or CANO'PUS (Κάνωβος
), according to Grecian story, the helmsman of Menelaus, who on his return from Troy died in Egypt, in consequence of the bite of a snake, and was buried by Menelaus on the site of the town of Canobus, which derived its name from him. (Strab. xvii. p.801
; Conon, Narrat.
8; Nicand. Ther.
309, &c.; Schol. ad Aelian. V. H.
15.13; Steph. Byz. s.v. Tac. Annual.
2.60; Dionys. Perieg. 13
; Amm. Marcell. 22.16; Serv. ad Virg. Georg.
According to some accounts, Canobus was worshipped in Egypt as a divine being, and was represented in the shape of a jar with small feet, a thin neck, a swollen body, and a round back. (Epiphan. Ancorat.
§ 108; Rufin. Hist. Eccles.
2.26; Suid. s. v. Κάνωπος
The identification of an Egyptian divinity with the Greek hero Canobus is of course a mere fiction, and was looked upon in this light even by some of the ancients themselves. (Aristid. Orat. Aegypt.
vol. ii. p. 359, &c. ed. Jebb.) On the Egyptian monuments we find a number of jars with the head either of some animal or of a human being at the top, and adorned with images of gods and hieroglyphics. (Déscription de l'Egypte,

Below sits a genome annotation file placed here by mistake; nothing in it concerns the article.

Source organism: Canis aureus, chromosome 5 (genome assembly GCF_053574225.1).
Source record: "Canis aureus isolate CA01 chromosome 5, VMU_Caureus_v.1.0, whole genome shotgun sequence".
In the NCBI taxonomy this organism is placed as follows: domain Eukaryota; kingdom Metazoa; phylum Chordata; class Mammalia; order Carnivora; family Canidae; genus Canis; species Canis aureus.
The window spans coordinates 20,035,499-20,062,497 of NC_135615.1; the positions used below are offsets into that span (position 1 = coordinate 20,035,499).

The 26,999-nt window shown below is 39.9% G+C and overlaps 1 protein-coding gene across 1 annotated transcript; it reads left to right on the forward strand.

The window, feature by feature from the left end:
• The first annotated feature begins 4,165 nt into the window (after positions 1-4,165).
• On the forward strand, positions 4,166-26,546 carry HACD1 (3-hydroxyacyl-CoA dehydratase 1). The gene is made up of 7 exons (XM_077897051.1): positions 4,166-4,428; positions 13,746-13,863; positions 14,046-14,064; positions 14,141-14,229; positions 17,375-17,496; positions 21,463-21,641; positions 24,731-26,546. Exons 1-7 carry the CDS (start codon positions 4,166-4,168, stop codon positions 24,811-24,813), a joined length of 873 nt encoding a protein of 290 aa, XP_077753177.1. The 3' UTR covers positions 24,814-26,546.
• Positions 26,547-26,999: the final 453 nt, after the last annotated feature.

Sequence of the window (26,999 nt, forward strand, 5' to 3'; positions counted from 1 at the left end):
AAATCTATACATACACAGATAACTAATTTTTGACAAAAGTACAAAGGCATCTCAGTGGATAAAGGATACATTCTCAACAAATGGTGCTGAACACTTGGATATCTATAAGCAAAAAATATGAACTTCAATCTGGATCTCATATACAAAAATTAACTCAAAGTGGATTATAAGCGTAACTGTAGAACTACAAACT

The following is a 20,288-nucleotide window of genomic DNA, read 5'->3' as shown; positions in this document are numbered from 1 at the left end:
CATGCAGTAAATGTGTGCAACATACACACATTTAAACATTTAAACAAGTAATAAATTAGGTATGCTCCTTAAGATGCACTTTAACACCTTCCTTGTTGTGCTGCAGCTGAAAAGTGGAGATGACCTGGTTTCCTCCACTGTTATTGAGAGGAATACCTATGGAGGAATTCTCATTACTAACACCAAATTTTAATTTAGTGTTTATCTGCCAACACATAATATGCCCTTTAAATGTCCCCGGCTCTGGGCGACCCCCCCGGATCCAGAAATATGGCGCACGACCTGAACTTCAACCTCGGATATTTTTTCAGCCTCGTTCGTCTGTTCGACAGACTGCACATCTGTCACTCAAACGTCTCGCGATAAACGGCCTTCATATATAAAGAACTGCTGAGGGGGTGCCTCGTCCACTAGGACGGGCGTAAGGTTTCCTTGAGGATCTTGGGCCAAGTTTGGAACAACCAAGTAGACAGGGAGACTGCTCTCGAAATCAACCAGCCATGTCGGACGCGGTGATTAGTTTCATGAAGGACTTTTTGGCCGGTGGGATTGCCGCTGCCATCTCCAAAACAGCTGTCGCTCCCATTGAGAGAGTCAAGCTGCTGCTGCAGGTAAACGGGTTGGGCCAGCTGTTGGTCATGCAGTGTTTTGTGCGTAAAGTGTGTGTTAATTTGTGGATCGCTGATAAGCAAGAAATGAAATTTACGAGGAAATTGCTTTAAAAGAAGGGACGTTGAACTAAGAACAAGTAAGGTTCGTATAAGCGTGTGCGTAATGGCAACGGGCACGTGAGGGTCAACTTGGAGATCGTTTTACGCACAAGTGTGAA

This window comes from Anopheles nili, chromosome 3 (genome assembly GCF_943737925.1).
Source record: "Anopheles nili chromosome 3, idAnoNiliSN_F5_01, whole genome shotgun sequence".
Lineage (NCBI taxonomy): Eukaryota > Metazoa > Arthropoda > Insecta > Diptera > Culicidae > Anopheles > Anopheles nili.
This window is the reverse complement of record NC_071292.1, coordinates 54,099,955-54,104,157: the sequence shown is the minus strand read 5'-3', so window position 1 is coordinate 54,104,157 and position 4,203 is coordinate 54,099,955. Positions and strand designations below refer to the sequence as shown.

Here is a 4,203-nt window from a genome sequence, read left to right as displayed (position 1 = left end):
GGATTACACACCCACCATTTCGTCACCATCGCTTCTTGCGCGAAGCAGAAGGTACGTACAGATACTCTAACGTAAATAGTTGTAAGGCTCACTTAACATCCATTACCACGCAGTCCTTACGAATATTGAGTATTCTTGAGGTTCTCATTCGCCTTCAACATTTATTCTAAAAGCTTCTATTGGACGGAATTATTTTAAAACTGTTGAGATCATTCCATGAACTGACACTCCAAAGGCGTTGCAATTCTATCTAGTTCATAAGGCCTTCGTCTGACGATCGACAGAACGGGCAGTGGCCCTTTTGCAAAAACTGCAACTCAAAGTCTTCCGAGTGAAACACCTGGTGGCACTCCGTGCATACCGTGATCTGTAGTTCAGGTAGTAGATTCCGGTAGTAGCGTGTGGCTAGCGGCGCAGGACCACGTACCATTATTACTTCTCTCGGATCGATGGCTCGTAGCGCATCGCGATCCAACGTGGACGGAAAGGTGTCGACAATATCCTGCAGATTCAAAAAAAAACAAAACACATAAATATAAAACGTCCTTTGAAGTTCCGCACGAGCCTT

i. pl. 10, ii. pl. 36, 92; Montfaucon, l'Antiquité eapliq.
vol. ii. p. 2, pl. 132-134.) Such jars are also seen on Egyptian, especially Canobian, coins. (Vaillant, Hist. Ptolem.
p. 205.) They appear to have been frequently used by the Egyptians in performing religious rites and sacrifices, and it may be that some deities were symbolically represented in this manner; but a particular jar-god, as worshipped at Canobus, is not mentioned by any writer except Rufinus, and is therefore exceedingly doubtful. Modern critics accordingly believe, that the god called Canobus may be some other divinity worshipped in that place, or the god Serapis, who was the chief deity of Canobus.
But the whole subject is involved in utter obscurity. (See Jablonsky, Panth. Aegypt.
iii. p. 151; Hug, Untersuchungen über den Mythus,
&c.; Creuzer, Dionysius,
p. 109, &c., Symbol.
i. p. 225, &c.)